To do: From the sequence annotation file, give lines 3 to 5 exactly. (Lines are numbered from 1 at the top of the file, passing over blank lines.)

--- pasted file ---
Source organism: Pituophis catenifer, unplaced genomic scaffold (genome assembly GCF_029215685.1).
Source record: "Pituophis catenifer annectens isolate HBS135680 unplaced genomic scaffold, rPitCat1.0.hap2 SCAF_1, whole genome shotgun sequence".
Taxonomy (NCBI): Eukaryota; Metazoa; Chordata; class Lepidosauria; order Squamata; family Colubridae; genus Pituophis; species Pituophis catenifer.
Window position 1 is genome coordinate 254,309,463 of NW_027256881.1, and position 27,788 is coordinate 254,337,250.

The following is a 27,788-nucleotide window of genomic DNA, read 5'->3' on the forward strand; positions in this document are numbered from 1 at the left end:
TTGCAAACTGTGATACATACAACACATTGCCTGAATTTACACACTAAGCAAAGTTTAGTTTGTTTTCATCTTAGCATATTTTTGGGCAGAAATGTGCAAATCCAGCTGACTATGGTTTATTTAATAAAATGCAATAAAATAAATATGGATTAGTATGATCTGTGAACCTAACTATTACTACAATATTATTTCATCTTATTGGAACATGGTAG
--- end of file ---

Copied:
Taxonomy (NCBI): Eukaryota; Metazoa; Chordata; class Lepidosauria; order Squamata; family Colubridae; genus Pituophis; species Pituophis catenifer.
Window position 1 is genome coordinate 254,309,463 of NW_027256881.1, and position 27,788 is coordinate 254,337,250.

The following is a 27,788-nucleotide window of genomic DNA, read 5'->3' on the forward strand; positions in this document are numbered from 1 at the left end: